Covid lockdown… a scammers paradise

With covid returning for a visit to the Hunter Region and many now working from home, it is as important as ever to consider your cyber security. Increased screen time, particularly arising out of working from home arrangements or more online browsing can open opportunities for scammers and hackers to infiltrate your computer systems, putting your private information at risk. Further, we are seeing new and inventive ways that hackers are attempting to gain access to private computer networks, some of which appear to be inspired specifically by communication protocols put in place to deal with work from home arrangements. 

So how do we prevent this sort of breach?

Unfortunately, there is no full proof, one-step solution to completely eliminate the risk of hacking. However if you are in the midst of a lockdown and increasing your online activity, there are steps you can take to boost your cyber security. Steps such as implementing antivirus protection, securing virtual private networks (VPN’s) and use of multi-factor authentication provide some baseline protection against lower-level attacks and should certainly be implemented where feasible. However the value in cyber security awareness cannot be underestimated.

When it comes to cyber security awareness, it’s difficult to be on the lookout without knowing what exactly you are on the lookout for. Hackers are getting very sneaky and have methods of infiltrating a victim’s computer systems without being immediately detected. For example, once in, hackers will often sit and watch your emails for an average of between 180 and 280 days to observe your style of language and who you deal with before taking any action so they can more accurately impersonate you and remain undetected for longer. With this in mind, some common red flags to be conscious of include:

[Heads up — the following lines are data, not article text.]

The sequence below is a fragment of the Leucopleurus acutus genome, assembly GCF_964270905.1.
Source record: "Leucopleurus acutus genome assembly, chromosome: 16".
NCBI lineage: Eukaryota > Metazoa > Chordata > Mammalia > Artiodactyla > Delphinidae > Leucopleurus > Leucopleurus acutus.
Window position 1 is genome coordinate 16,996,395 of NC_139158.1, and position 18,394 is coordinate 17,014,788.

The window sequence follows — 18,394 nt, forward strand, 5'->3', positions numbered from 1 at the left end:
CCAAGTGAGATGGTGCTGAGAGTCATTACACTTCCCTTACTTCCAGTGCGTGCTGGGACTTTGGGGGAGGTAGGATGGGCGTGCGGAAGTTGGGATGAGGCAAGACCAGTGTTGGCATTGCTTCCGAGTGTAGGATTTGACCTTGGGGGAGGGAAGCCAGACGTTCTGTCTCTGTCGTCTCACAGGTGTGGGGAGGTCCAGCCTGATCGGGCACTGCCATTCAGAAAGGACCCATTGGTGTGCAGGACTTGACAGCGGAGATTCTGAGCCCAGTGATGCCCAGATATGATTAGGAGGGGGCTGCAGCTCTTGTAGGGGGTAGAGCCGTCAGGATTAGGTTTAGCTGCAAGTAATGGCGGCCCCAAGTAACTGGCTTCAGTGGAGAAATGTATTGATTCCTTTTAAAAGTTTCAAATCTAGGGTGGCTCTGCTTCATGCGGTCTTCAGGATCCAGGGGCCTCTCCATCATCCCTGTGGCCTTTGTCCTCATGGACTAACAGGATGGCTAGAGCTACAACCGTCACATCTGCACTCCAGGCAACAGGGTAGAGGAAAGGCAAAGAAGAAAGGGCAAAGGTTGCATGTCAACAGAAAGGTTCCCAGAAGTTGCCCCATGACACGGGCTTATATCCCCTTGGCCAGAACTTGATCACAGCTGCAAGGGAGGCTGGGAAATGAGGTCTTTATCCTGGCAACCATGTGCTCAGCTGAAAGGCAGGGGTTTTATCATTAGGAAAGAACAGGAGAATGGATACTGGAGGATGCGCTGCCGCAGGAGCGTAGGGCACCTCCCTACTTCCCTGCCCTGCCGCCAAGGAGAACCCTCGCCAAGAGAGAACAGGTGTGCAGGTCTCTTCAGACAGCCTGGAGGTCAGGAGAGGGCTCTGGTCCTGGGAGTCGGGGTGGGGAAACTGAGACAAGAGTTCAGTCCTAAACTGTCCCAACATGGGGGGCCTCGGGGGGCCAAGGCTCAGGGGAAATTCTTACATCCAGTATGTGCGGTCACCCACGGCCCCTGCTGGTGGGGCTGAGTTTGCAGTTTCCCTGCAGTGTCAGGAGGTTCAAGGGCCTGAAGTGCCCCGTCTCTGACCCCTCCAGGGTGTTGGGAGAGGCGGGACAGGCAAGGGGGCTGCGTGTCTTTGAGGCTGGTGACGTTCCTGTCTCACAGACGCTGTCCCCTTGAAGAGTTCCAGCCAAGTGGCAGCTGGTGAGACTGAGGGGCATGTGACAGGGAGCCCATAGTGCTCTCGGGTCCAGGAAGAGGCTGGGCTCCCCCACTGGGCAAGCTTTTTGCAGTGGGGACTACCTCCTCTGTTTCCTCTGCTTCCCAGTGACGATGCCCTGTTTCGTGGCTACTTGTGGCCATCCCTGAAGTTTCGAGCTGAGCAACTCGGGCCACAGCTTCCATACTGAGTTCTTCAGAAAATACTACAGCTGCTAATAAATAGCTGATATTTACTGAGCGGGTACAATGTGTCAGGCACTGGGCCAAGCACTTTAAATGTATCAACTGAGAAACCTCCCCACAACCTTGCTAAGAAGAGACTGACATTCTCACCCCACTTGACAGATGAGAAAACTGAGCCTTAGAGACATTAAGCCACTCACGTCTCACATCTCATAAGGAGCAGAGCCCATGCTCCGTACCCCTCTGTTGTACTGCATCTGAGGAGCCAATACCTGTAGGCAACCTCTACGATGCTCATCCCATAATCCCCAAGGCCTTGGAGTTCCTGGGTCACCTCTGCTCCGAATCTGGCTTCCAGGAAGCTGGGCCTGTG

1. 1. Suspicious attachments or links

One of the most common ways of infiltrating a person’s computer system or emails is by having the target open a link or email attachment. Receiving an attachment or link lacking context should be a red flag that the email may be a scam. If uncertain, always try to touch base with the sender’s organisation (using independently obtained contact details) to confirm it was from them and is safe to open.

  1. 2. Requisition of sensitive information unexpectedly

It is rare that an organisation will ever request sensitive information via email and even more so if it is without a prior conversation. As a general rule, never provide credit card information, passwords or other private information via email.

  1. 3. Emails that create a sense of urgency

Scammers take advantage of situations which cause communal panic and will rely on people being rushed and/or panicked and as a result, less vigilant of the warning signs. This is something we saw during the recent lockdown across NSW. Be sure that even when rushing, you are reading the details of each email carefully.

  1. 4. Poorly written emails

Many scam emails are not well-written. Keep a look out not only for simple typos, but also emails that are grammatically incoherent or read as though they could be copy and pasted from a template, with your details inserted where relevant.

  1. 5. The sender’s email address, not just their display name

Scammers often choose their display name to mirror a known party of the hacking victim and may set up a similar but not identical email address. Check actual email addresses, don’t rely on display name only. Also watch out for “.co” instead of “.com” or more hidden differences such as a capital I instead of a lower-case L or two v’s together (“vv”) instead of “w” in an email address.

Keeping the above points in mind when reviewing suspicious emails can make a hacker’s job much harder and significantly reduce your risk of falling victim of a scam. In saying this, ultimately we must ‘proceed with caution’ and be ready to face new, unexpected threats as the risks to our cybersecurity are ever-growing.

To keep up to date with current cyber security threats visit the Australian Cyber Security Centre and take the time to refresh your education and cyber alertness yourself on a regular basis.